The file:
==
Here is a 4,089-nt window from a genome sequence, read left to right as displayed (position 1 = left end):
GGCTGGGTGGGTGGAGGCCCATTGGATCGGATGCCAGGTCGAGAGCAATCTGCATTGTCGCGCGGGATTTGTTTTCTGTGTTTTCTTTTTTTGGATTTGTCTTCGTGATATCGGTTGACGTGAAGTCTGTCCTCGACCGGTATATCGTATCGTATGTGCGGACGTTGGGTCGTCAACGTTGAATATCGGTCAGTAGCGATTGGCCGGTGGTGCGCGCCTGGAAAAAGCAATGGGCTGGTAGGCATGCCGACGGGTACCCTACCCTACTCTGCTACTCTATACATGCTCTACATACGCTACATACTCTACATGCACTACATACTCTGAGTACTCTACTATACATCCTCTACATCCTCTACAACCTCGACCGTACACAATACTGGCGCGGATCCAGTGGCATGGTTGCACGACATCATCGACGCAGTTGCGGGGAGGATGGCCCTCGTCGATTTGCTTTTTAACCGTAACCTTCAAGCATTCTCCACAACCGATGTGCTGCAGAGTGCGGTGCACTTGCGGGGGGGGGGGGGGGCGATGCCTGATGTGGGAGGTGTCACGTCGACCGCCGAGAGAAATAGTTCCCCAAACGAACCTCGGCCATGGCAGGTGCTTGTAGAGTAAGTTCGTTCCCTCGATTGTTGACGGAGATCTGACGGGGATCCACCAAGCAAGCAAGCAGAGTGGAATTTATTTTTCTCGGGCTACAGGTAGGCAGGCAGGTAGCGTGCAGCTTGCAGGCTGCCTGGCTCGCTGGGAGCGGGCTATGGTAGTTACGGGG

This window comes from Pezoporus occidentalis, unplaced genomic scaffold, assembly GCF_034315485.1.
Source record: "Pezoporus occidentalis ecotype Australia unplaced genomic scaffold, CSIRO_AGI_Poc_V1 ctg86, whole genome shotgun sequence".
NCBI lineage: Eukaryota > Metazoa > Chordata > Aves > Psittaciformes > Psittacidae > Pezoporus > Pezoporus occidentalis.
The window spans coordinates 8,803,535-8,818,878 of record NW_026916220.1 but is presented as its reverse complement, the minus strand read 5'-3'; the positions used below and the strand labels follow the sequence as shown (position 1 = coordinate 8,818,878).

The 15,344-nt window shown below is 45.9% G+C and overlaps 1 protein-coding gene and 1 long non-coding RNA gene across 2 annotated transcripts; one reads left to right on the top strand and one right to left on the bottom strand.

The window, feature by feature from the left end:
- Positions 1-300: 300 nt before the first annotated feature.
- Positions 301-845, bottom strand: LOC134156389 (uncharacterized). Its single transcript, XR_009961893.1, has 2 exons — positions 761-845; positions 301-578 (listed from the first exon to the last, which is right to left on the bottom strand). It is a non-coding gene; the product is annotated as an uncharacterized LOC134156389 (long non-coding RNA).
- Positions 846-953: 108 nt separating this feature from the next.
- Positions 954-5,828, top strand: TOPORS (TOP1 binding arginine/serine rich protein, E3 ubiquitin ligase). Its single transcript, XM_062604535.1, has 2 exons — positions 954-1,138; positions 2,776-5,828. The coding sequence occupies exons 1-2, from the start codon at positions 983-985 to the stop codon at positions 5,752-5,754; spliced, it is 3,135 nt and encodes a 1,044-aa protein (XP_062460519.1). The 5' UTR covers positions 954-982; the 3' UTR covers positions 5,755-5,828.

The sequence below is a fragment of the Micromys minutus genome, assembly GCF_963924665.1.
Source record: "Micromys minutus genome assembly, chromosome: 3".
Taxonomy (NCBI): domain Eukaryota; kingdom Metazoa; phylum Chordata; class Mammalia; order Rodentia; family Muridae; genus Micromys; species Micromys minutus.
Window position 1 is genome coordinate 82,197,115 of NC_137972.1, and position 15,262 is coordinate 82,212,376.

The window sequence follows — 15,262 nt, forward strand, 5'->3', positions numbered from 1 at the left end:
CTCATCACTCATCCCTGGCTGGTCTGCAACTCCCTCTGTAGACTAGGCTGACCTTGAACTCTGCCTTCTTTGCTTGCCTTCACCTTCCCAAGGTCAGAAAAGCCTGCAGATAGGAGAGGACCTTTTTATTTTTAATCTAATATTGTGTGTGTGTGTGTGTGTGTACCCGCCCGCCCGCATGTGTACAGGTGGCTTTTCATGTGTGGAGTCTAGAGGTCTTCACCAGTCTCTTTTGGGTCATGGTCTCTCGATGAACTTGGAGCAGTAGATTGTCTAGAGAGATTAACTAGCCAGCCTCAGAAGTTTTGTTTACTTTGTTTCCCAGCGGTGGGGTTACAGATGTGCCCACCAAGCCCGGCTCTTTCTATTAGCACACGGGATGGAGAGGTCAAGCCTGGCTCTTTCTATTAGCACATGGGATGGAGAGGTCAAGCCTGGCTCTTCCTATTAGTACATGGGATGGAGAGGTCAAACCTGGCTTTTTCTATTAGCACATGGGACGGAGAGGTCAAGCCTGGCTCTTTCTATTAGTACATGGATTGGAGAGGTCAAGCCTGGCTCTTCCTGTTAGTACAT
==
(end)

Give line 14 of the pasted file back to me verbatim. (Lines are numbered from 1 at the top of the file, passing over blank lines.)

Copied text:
Source record: "Micromys minutus genome assembly, chromosome: 3".